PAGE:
Some deeper look into the actual implementation will help an attacker understand the data structure of a memory dump, and from what I found in EncryptorImpl there has been put no effort into obfuscating the key storage mechanism to prolong the time needed for reverse-engineering the secret. So no, this is not an effective measure against exposure of memory.
Let me provide a better usage scenario for this class:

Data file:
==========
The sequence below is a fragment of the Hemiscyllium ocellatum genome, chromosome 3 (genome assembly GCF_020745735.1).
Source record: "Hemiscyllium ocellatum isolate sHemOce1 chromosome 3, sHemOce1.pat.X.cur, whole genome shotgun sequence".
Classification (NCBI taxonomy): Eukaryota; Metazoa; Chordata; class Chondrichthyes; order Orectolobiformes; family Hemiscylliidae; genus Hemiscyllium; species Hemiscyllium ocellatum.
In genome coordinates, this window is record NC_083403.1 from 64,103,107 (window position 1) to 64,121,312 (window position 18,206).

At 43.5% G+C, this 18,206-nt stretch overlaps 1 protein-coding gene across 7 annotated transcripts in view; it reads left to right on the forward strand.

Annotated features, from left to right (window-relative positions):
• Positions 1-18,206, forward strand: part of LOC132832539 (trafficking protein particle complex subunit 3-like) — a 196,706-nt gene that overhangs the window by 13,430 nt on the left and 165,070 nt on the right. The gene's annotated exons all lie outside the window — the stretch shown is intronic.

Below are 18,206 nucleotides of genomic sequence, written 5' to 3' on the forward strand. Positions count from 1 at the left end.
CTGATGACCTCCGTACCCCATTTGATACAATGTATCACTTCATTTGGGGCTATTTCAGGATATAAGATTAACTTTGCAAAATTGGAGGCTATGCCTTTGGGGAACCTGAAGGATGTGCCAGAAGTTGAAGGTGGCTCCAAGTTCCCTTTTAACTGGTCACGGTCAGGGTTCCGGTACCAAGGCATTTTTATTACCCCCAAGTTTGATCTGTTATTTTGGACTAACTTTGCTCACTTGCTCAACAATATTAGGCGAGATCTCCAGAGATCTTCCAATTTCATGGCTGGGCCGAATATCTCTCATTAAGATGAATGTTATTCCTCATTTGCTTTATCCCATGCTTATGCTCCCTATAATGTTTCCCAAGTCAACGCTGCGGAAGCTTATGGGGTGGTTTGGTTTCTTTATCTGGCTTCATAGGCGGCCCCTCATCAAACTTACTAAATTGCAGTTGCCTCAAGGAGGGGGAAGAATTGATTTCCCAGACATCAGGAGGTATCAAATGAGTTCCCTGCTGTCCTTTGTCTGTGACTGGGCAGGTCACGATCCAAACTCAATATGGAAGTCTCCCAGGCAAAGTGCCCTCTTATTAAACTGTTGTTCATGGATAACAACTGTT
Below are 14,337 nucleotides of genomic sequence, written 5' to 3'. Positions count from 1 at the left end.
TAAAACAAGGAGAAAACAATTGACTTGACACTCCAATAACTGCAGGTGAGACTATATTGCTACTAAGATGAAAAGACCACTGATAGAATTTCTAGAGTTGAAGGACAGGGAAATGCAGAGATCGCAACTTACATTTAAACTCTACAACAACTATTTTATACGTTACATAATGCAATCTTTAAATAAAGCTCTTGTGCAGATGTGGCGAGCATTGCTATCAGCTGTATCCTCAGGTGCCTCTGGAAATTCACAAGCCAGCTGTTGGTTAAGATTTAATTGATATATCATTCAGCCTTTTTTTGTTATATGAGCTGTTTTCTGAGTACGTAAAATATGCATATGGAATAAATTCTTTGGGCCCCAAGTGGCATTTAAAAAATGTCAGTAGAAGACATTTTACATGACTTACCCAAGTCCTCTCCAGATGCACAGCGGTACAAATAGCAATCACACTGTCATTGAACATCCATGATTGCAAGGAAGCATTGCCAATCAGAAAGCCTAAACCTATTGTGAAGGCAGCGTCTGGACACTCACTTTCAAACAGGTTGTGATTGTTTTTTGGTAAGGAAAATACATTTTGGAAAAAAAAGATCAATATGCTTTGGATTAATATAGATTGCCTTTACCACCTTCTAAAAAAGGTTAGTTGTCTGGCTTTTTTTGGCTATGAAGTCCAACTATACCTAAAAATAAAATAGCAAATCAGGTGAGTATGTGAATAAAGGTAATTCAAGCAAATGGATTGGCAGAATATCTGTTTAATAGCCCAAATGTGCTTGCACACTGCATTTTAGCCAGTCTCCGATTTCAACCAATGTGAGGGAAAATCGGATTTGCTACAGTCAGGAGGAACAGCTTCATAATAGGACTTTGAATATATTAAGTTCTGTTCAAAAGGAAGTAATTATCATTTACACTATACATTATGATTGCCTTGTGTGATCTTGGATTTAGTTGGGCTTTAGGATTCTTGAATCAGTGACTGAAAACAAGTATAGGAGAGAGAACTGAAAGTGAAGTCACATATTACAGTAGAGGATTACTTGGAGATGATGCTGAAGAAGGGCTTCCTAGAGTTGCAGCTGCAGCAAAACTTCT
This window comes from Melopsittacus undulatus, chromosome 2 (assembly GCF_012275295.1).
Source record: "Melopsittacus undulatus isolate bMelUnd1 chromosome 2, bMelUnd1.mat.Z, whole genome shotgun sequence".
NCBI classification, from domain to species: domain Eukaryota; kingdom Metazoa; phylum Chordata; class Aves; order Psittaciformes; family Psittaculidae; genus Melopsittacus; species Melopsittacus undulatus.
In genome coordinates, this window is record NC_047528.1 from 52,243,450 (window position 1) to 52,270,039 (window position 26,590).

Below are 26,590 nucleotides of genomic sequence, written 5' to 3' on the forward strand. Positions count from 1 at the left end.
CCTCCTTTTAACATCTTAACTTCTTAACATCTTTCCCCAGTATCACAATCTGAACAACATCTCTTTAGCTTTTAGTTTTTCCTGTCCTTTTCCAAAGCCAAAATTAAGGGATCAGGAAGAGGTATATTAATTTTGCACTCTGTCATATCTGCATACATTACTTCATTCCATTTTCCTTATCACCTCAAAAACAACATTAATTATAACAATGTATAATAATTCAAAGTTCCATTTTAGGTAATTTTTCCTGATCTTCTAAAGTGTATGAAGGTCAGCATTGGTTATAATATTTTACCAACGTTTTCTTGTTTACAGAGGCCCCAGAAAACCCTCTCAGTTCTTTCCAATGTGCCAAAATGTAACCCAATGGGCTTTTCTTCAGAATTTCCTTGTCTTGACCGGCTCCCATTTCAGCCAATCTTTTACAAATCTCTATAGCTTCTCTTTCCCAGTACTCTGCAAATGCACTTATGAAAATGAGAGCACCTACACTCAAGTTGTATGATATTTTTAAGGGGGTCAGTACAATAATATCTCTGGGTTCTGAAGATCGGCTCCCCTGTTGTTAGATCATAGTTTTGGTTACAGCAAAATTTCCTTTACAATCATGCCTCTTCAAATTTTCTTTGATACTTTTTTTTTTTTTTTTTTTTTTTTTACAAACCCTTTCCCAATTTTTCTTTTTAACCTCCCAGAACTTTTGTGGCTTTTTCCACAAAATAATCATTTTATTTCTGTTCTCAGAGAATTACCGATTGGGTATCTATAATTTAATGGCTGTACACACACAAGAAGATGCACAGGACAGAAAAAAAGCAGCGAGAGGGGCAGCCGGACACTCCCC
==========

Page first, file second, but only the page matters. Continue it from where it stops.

As the key variable is private, at least it's very unlikely a developer would find his way around responding with the key by accident to an attacker (e.g. due to a bug in the control flow of a web service request handler), so there is some use for this class in ensuring the code can only help decrypting by actually decrypting in the background instead of handing out a key. After the program is stopped / taken offline, an attacker won't be able to decrypt secrets anymore, and all decryption that happened until then (when the attacker was using the program as a kind of oracle) had a chance to be logged, which can be relevant in a post-mortem analysis to figure out what data has been compromised.